How IRS Collection Works
Oct. 8, 2020
The Internal Revenue Service (IRS) is tasked with collecting taxes for the United States government. Without the tax dollars, the government would not have the funds necessary to operate its many divisions and social services. The federal taxes cover everything from funding the military to paying your congressional representatives salary and everything in-between. Because taxes are a vital part of keeping the federal government operating the IRS has been granted authority to collect unpaid/delinquent taxes.
While the IRS's power to collect taxes is broad and can be intimidating, this federal agency has to operate by the rules in going about its mission of tax collection. While most people might view the IRS as ruthless agents doing everything necessary to get paid, you should rest assured that it will not send people to your home in a mafia-like fashion and threaten to break your legs unless they are paid. Although, it might feel like that when they demand payment and you do not currently have the funds to bring the balance to zero.
How does a person or business fall into the focus of the collections division? Usually, this occurs in one of two ways. First, the taxpayer filed a tax return without a balance due that was not paid. Also, there could be an instance in which the taxpayer did not file a tax return. In those instances, the IRS will create a return for the taxpayer. This is referred to as a substitute for return (SFR). Other instances might come up. For example, the IRS determines that you should not have received a specific tax credit and reverses it out of your return. In this instance, it might create a balance that is due to the IRS. In most instances, taxpayers enter the collections process through one of the first two situations discussed above.
The collection process, step-by-step, is as follows:
The tax is assessed.
(This means the IRS has officially acknowledged that tax debt is owed to the federal government)
The billing notice is sent to the taxpayer and it goes unpaid.
(The IRS sent a bill to the taxpayer informing them of the debt owed and providing them a time frame for which to make payment. The taxpayer ignores the notices or for some reason does not make the required payment.)
A silent tax lien automatically attaches to the taxpayer's assets that are currently owned or acquired in the future.
(The only parties that are aware of the tax lien are the IRS and the taxpayer. The lien attaches automatically due to statute/law. Know one else knows of the lien at this point because the IRS has not made any official filing for a tax lien.)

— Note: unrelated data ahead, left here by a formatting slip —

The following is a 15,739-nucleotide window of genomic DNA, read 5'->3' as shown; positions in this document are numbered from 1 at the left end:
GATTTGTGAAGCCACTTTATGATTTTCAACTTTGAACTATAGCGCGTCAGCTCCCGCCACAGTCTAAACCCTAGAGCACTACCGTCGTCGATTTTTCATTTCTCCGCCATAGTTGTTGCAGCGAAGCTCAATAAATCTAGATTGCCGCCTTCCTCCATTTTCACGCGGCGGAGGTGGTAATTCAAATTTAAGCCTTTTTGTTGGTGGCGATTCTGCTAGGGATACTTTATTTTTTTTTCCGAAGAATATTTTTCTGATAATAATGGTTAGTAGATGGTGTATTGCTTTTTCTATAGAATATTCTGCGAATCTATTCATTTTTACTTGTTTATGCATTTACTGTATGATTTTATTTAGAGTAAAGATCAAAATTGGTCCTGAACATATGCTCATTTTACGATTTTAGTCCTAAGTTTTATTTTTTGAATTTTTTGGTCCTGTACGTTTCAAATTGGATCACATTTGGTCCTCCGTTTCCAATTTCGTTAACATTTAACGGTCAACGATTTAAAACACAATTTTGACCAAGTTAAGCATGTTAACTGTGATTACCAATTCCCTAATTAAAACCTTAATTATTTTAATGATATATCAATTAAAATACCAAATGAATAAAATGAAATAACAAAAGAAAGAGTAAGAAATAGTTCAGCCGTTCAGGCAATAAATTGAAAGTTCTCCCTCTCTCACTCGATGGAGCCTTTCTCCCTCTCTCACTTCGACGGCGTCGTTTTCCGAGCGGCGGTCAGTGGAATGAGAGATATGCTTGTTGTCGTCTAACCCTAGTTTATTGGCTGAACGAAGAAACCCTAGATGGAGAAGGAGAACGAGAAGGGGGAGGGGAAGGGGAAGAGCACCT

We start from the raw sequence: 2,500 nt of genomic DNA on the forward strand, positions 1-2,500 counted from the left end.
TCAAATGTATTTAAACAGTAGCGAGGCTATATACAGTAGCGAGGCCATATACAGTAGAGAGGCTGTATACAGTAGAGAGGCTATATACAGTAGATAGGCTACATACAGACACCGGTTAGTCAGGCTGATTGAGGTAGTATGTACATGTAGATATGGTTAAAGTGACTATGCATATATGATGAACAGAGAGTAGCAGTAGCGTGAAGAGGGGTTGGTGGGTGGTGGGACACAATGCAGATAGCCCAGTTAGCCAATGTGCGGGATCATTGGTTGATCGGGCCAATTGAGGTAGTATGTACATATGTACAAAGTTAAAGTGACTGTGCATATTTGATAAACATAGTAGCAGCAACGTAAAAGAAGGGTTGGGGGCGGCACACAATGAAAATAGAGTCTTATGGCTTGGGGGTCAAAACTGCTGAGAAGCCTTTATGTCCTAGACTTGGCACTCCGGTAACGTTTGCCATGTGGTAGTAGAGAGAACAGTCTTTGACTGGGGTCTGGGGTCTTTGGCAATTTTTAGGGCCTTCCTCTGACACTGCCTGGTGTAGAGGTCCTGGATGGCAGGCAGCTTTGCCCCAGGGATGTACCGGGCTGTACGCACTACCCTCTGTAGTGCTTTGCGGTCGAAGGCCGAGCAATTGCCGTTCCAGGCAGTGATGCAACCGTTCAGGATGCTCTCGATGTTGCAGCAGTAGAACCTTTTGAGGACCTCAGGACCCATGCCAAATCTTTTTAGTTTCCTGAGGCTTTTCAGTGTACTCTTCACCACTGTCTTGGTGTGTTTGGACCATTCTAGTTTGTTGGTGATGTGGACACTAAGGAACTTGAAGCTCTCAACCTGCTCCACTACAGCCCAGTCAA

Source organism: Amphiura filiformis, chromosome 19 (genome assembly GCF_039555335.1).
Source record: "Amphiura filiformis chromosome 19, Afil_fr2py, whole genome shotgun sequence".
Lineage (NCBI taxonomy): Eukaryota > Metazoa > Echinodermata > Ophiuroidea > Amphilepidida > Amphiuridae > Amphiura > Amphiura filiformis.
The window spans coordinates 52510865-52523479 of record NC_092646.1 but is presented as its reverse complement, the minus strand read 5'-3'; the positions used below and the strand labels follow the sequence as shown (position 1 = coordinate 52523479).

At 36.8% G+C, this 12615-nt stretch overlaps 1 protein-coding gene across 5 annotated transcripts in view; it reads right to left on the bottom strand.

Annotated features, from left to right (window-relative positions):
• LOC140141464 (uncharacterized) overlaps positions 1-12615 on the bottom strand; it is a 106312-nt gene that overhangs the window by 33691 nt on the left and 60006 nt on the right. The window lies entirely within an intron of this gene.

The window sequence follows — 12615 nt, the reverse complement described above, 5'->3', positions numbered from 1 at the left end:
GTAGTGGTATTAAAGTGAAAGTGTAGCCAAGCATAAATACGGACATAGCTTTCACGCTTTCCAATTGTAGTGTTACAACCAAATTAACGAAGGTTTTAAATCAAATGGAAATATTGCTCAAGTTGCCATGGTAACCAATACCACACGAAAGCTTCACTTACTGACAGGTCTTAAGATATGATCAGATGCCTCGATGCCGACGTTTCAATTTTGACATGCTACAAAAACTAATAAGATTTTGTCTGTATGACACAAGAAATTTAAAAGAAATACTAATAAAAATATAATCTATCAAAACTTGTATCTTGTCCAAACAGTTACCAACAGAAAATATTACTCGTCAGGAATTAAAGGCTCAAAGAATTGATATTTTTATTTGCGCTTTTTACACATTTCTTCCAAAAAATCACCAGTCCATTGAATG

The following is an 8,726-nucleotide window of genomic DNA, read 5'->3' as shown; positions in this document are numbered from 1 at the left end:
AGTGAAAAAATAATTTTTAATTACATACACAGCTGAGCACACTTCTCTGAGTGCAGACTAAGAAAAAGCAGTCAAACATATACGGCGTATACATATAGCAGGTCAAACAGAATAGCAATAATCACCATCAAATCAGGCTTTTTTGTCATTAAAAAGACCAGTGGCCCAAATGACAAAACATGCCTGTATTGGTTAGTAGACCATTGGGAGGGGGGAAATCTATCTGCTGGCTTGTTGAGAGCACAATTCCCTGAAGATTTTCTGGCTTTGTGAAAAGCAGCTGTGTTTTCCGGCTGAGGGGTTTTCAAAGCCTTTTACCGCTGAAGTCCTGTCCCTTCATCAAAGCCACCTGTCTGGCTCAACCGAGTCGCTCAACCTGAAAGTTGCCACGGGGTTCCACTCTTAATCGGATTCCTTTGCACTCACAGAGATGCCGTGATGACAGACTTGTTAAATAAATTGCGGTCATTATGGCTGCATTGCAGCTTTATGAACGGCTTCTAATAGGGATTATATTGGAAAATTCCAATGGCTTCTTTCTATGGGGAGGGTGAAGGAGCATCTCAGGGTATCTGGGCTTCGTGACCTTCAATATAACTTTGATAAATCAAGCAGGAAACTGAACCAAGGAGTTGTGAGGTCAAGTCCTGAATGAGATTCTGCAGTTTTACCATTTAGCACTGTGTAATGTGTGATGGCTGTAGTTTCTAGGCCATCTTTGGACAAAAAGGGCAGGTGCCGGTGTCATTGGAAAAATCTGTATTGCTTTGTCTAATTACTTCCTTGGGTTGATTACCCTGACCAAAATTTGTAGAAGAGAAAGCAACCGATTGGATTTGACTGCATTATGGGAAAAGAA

A final notice is sent to them by the IRS to the taxpayer. The notice informs the taxpayer that the IRS will levy wages and/or assets in order to collect the debt. Also, the taxpayer can request a collection due process hearing within 30-days of the notice.
The IRS files a Notice of Federal Tax Lien in public records if the taxpayer owes more than $10,000.
(The tax lien is no longer silent. It is now public knowledge that the taxpayer owes the tax debt. So creditors and tax help companies look for these lists and start sending marketing materials to solicit business from the client. Having the tax lien can make it near impossible to obtain credit/financing for things like a home.)
If we assume an appeal is not filed, the IRS will begin seizing the taxpayer's assets to include garnishing paychecks, cleaning out bank accounts, and other actions.
The process of seizing assets continues until the client does one of two things. First, they can contact a competent tax professional to assist them through the process and work out a tax resolution plan. Or, the taxpayer allows the IRS to continue grabbing assets until the debt is paid in full.
(Usually, the latter option of doing nothing cripples the taxpayer financially and puts them in a difficult situation.)
The seven steps above is a high-level overview of the collection process. If you find yourself at any step in the described process, please do yourself a service and retain assistance as soon as possible. The earlier a tax attorney can start to work your case the greater the opportunity to he or she can mitigate unnecessary damages as much as possible.
Bring Your Case to Our Team
At Napoleon Law Firm, our attorney routinely represents taxpayers in IRS civil tax cases located in Memphis and Jackson Tennessee; Southhaven, Horn Lake, Olive Branch, and Oxford Mississippi; and, West Memphis Arkansas. Because he is a licensed attorney, he can represent IRS cases across the country.
If you have any questions about IRS tax resolution; or any other IRS issue you might have, please feel free to contact me.